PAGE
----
Kryptonite and I were wandering about our hood hungry with bellies rumbling, but Kryptonite explained he was in the mood for something slightly different, something new. Unless you have a special fondness for sushi, croissants or dog biscuits, and can consider each new variety as something exciting, there is never anything new in our neighbourhood. So we hopped on the streetcar explore our options in the many exciting cafés and restaurants opening up in Leslieville - all of which were closed. We wandered the blank and desolate streets our tumbling stomachs getting tighter and more insistent. At one particularly barren corner beside the Duke's tavern where some poor soul got shot last year, we stopped to catch our bearings. Kryptonite made a comment about an ad in the bus stop, and I asked "What are you talking about?"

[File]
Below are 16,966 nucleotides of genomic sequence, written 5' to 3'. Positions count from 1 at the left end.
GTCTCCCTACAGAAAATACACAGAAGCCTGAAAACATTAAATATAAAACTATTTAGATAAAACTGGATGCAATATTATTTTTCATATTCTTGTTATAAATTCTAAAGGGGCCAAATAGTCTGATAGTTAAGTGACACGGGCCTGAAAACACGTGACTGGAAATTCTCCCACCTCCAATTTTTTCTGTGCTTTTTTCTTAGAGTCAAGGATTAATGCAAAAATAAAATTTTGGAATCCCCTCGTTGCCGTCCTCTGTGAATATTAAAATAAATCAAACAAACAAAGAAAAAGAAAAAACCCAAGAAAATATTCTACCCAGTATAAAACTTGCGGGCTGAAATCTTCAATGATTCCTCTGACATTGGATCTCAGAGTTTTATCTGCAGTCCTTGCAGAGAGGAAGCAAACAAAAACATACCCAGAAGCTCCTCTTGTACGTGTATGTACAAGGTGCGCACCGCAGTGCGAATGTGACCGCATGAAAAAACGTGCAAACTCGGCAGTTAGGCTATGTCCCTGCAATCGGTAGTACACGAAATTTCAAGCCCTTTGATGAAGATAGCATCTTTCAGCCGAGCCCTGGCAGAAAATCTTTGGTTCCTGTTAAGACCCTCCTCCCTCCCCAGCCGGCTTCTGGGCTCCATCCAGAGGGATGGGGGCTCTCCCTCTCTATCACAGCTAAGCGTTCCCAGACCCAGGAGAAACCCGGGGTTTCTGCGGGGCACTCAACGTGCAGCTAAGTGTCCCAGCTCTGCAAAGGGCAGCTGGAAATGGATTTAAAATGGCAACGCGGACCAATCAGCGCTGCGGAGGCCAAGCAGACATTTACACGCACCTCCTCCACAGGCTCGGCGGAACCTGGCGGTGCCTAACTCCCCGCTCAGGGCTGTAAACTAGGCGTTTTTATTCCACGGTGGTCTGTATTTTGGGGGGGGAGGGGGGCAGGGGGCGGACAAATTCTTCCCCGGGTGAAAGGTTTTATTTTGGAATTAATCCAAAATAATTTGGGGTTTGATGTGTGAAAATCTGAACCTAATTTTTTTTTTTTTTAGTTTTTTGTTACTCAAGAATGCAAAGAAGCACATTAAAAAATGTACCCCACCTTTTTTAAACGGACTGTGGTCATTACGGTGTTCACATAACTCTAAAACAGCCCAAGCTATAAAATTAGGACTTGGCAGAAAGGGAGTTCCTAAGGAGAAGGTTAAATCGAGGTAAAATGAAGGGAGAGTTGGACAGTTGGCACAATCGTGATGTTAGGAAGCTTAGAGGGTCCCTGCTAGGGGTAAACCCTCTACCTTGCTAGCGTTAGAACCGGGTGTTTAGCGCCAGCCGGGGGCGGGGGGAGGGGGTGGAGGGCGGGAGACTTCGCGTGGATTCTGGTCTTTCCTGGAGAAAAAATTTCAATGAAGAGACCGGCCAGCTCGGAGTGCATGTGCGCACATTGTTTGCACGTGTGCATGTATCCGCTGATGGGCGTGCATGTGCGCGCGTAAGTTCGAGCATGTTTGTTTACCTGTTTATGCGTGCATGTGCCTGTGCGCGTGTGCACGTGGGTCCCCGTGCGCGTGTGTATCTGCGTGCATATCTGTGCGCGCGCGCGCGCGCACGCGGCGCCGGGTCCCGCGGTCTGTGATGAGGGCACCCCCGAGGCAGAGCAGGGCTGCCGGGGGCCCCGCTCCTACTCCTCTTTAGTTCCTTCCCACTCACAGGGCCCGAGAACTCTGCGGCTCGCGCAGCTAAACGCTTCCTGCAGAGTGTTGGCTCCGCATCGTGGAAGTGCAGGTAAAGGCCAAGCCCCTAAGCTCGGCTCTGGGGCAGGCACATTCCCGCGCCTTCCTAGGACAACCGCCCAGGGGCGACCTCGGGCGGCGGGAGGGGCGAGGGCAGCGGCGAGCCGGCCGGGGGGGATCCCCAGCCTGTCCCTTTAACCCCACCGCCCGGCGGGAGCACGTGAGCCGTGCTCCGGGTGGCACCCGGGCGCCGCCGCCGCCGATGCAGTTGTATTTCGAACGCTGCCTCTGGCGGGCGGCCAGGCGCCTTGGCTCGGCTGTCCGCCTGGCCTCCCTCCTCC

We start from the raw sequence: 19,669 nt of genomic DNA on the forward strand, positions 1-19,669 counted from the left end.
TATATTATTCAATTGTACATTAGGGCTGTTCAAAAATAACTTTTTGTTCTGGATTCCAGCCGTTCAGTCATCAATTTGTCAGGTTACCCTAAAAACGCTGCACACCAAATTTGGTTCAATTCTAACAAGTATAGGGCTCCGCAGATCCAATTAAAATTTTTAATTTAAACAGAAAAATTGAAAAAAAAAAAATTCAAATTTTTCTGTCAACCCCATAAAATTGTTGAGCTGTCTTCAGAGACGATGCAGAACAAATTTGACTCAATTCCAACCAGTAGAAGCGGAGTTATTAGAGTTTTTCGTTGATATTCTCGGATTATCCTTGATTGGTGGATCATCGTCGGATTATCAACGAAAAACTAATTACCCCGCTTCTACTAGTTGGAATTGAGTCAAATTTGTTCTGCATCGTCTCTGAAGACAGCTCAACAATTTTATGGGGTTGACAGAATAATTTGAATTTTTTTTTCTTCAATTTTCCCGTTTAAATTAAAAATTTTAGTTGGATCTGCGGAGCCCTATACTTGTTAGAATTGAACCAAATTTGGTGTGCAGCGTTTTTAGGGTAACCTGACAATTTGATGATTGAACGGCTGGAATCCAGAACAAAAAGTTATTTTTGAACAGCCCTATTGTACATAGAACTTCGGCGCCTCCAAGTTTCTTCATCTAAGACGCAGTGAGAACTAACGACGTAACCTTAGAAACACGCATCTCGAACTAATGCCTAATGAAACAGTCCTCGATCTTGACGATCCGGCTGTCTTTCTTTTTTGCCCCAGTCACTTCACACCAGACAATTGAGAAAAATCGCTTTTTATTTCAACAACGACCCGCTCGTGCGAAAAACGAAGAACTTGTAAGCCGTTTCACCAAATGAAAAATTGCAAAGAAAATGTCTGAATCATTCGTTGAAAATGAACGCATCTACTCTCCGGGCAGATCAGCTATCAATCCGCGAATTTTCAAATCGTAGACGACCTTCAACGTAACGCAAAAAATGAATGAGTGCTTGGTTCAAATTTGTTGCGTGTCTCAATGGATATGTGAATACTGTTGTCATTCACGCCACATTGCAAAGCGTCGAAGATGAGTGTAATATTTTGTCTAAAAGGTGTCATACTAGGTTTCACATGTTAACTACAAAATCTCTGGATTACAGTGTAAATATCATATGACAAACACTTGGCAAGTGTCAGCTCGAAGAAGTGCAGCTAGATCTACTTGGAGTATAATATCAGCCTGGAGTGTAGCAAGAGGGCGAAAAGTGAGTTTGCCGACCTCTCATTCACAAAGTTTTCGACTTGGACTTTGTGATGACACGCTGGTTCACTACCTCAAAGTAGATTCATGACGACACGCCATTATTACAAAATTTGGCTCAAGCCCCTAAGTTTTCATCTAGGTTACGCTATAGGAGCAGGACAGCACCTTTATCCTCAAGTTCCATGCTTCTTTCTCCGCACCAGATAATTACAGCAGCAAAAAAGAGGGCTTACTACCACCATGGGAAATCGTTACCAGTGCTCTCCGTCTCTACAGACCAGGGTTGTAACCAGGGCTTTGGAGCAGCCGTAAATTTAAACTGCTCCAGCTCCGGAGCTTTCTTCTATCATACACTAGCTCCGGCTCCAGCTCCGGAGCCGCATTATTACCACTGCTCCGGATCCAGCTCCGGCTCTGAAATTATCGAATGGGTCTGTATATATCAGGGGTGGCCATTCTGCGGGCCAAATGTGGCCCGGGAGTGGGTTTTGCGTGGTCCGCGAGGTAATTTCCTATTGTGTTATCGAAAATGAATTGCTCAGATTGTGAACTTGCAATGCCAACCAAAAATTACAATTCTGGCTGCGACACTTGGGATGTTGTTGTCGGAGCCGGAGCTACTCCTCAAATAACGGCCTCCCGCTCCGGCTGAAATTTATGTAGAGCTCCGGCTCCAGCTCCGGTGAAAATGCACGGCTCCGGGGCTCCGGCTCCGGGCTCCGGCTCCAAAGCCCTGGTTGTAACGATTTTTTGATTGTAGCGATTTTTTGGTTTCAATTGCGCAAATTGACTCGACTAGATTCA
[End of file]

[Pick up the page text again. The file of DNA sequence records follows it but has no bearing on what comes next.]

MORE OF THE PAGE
His eyes lit up. "You don't mean you've never been there?" he said.
"The Sultan's Tent? No, what is it?" I asked in interest.
"Let's get a taxi," said he, "I think we can make it in time for the belly dancing show."
So off we rushed to eat in Morrocan splendor, while a beautiful girl belly danced between the tables for our entertainment, with hips that could dance like sunlight on water, a stomach that could undulate like the waves, and a costume so lovely in the colours of pale sand, that I coveted one for myself.
She brought people up from the tables to dance with her. My favorites were a little girl, who stood and shook like a stick in a blender; her daddy, whose hips could really move; and some old arabic man who really let loose with his own style. I danced too.
For dessert we took the waiter's advice and dumped my pistachio dusted creme brulé on top of Kryptonite's chocolate oasis and ate them together. Creamy, rich, lovely.
It was an awesome time.